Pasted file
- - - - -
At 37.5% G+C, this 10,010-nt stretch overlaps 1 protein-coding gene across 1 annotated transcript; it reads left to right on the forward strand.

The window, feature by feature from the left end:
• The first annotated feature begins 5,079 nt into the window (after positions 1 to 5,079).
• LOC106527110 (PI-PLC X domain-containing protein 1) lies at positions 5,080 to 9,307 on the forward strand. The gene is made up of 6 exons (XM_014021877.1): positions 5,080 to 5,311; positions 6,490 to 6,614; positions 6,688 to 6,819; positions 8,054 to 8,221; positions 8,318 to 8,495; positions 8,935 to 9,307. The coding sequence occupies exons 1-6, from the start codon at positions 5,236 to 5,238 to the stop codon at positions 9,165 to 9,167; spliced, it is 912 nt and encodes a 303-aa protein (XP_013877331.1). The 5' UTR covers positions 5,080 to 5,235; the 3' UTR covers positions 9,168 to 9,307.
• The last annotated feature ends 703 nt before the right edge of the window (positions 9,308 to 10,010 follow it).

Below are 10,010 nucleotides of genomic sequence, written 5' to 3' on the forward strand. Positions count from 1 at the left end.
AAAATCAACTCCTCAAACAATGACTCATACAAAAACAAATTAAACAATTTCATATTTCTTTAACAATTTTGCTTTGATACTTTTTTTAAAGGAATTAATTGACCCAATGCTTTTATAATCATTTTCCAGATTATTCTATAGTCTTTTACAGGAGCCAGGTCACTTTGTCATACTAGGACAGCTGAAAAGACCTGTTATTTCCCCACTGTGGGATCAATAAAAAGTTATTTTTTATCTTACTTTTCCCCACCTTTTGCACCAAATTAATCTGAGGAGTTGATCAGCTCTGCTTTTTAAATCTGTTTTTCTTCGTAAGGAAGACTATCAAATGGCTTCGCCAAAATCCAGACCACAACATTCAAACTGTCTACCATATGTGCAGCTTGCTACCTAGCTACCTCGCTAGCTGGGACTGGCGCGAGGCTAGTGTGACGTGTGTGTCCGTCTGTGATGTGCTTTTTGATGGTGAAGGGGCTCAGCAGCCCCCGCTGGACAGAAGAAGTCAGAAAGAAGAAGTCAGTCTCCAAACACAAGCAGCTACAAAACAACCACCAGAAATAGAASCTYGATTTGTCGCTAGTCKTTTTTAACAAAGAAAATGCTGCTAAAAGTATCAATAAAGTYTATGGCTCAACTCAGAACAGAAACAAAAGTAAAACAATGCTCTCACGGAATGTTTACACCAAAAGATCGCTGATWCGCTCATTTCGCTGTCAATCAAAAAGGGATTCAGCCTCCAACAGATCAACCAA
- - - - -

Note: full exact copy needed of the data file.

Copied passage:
At 37.5% G+C, this 10,010-nt stretch overlaps 1 protein-coding gene across 1 annotated transcript; it reads left to right on the forward strand.

The window, feature by feature from the left end:
• The first annotated feature begins 5,079 nt into the window (after positions 1 to 5,079).
• LOC106527110 (PI-PLC X domain-containing protein 1) lies at positions 5,080 to 9,307 on the forward strand. The gene is made up of 6 exons (XM_014021877.1): positions 5,080 to 5,311; positions 6,490 to 6,614; positions 6,688 to 6,819; positions 8,054 to 8,221; positions 8,318 to 8,495; positions 8,935 to 9,307. The coding sequence occupies exons 1-6, from the start codon at positions 5,236 to 5,238 to the stop codon at positions 9,165 to 9,167; spliced, it is 912 nt and encodes a 303-aa protein (XP_013877331.1). The 5' UTR covers positions 5,080 to 5,235; the 3' UTR covers positions 9,168 to 9,307.
• The last annotated feature ends 703 nt before the right edge of the window (positions 9,308 to 10,010 follow it).

Below are 10,010 nucleotides of genomic sequence, written 5' to 3' on the forward strand. Positions count from 1 at the left end.
AAAATCAACTCCTCAAACAATGACTCATACAAAAACAAATTAAACAATTTCATATTTCTTTAACAATTTTGCTTTGATACTTTTTTTAAAGGAATTAATTGACCCAATGCTTTTATAATCATTTTCCAGATTATTCTATAGTCTTTTACAGGAGCCAGGTCACTTTGTCATACTAGGACAGCTGAAAAGACCTGTTATTTCCCCACTGTGGGATCAATAAAAAGTTATTTTTTATCTTACTTTTCCCCACCTTTTGCACCAAATTAATCTGAGGAGTTGATCAGCTCTGCTTTTTAAATCTGTTTTTCTTCGTAAGGAAGACTATCAAATGGCTTCGCCAAAATCCAGACCACAACATTCAAACTGTCTACCATATGTGCAGCTTGCTACCTAGCTACCTCGCTAGCTGGGACTGGCGCGAGGCTAGTGTGACGTGTGTGTCCGTCTGTGATGTGCTTTTTGATGGTGAAGGGGCTCAGCAGCCCCCGCTGGACAGAAGAAGTCAGAAAGAAGAAGTCAGTCTCCAAACACAAGCAGCTACAAAACAACCACCAGAAATAGAASCTYGATTTGTCGCTAGTCKTTTTTAACAAAGAAAATGCTGCTAAAAGTATCAATAAAGTYTATGGCTCAACTCAGAACAGAAACAAAAGTAAAACAATGCTCTCACGGAATGTTTACACCAAAAGATCGCTGATWCGCTCATTTCGCTGTCAATCAAAAAGGGATTCAGCCTCCAACAGATCAACCAA